Austin Wintory—composer for games Journey and The Banner Saga—is facing a fine of up to $50,000 as a result of his work on Stoic's Viking RPG. According to Wintory, his union, the American Federation of Musicians, have charged him for working on the game's soundtrack with non-union musicians. Earlier this week, Wintory released a video, explaining the charges and setting out what he calls an "untenable situation".
Bioshock Infinite had some great original songs and arrangements. You can buy the original game’s soundtrack, but there’s some new music in the recently released Burial at Sea DLC that you couldn't easily listen to, until recently. Irrational Games posted three full, original songs from Burial at Sea to its official website, along with some commentary from the game’s Music Director, Jim Bonney.
The trippy, swirling, laser light show that was Audiosurf might have eaten several hundred hours of your time in the five years since its release; I know I've conducted a fair few experiments to try and determine which of my favorite bands produced the noodliest driving tracks. Still, we mastered all the Elite vehicles long ago and have slammed, teeth-first, into enough grey blocks that we're beginning to tire of the original PC rhythm-racer. Cue Audiosurf 2, which releases—sorta—next month.
Video game music is occasionally labeled as "just a bunch of bleep and bloops." But if there's a company that's demonstrated how well music and games gel together, it's Rockstar. Bully, Grand Theft Auto, L.A. Noire, and Red Dead Redemption all exemplify the company's discerning musical taste—a group founded by the sons of the owner of a famous British jazz club, coincidentally.
Sticking a knife in someone's back? Poisoning their drink? Long-range crossbow sniping? They're all so passé. Dishonored's dreary dominion of Dunwall offers tons more bountiful opportunities for Corvo's clever kills, and this video presents members of developer Arkane recalling the most ingenious ability and weapon combinations they've seen, including mid-air possessions and rat suicide bombers.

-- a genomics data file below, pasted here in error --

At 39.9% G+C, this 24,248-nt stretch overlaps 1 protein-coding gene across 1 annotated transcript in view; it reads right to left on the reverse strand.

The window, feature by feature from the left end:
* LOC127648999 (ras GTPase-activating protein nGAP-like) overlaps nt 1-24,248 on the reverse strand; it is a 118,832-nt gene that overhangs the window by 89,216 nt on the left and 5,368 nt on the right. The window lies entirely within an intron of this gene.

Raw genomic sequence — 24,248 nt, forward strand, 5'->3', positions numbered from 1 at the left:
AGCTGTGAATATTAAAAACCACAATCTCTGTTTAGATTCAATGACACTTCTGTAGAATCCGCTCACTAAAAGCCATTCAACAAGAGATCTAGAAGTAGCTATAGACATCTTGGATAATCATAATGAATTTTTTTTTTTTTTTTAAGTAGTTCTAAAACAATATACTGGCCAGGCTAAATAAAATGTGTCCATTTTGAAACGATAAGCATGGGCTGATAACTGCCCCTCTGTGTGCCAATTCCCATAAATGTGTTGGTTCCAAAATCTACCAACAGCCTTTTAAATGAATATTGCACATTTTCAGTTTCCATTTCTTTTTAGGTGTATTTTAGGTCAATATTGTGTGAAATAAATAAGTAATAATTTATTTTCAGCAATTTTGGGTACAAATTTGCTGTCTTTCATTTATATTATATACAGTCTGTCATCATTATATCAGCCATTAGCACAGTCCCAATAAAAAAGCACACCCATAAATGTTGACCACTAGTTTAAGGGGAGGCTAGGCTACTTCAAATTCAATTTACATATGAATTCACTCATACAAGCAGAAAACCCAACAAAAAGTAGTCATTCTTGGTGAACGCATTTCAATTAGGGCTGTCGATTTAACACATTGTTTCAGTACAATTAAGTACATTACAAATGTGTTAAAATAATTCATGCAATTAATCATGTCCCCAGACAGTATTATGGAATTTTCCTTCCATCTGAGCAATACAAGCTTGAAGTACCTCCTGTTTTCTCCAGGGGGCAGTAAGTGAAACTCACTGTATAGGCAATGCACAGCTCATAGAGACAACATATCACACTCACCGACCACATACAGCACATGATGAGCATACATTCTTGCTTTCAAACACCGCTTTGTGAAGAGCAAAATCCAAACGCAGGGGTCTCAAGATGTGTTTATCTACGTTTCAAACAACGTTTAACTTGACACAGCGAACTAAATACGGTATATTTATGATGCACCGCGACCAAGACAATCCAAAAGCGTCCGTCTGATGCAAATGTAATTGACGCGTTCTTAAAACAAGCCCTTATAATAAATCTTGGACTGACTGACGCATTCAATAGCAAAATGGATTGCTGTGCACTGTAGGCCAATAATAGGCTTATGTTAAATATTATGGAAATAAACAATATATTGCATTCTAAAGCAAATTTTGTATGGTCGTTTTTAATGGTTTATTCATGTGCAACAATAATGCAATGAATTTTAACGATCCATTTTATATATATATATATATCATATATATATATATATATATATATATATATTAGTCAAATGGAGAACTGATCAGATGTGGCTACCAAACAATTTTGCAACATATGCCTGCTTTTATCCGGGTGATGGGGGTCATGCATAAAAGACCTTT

No matter what you think of Bulletstorm's over-the-top gameplay and crude humor, you've gotta love free stuff. Epic is out to win the hearts and minds of cheapskates by offering up the shooter's original soundtrack (composed by Michal Cielecki and Krzysztof Wierzynkiewicz) free of charge. Click here to snag a total of 56 minutes of overly dramatic background music, spread across 24 tracks with names like "My Cyborg Components" and "Too Many To Kill Them All." Can't turn that down!
Chime provides you with a grid. Sometimes perfectly rectangular, other times broken up into pieces or segmented with unusable sections. Onto this grid you place a variety of different shaped pieces in an effort to form a three-by-three or bigger block. Stack more pieces onto a block and the block gets bigger, increasing score, coverage, and multiplier. Once a block’s completed, the area it occupied gets covered, and when you reach 100% coverage you get to reset the level and start again.
Ever since soundcards gave our PCs the ability to sing, a good song in the right place has been a great way to catch our attention. Usually funny, but occasionally creepy or poignant, they're a chance for a game to cut loose and play. Here's our first selection of the good, the bad and the just plain confusing. Oh - and we've discounted Still Alive. Why? Because that's the one everyone already knows.
OneShotFilm have mashed the gunshot sounds from Call of Duty: Modern Warfare 2 into a punchy little track, faintly reminiscent of Rob D's Clubbed to Death. For anyone who was alive in the nineties. It also reminds me of Zach Scott's Ballad of Black Mesa, the Apple-styled gunshot music video Valve could easily have used in their Steam-on-Macs campaign. Embedded that below too.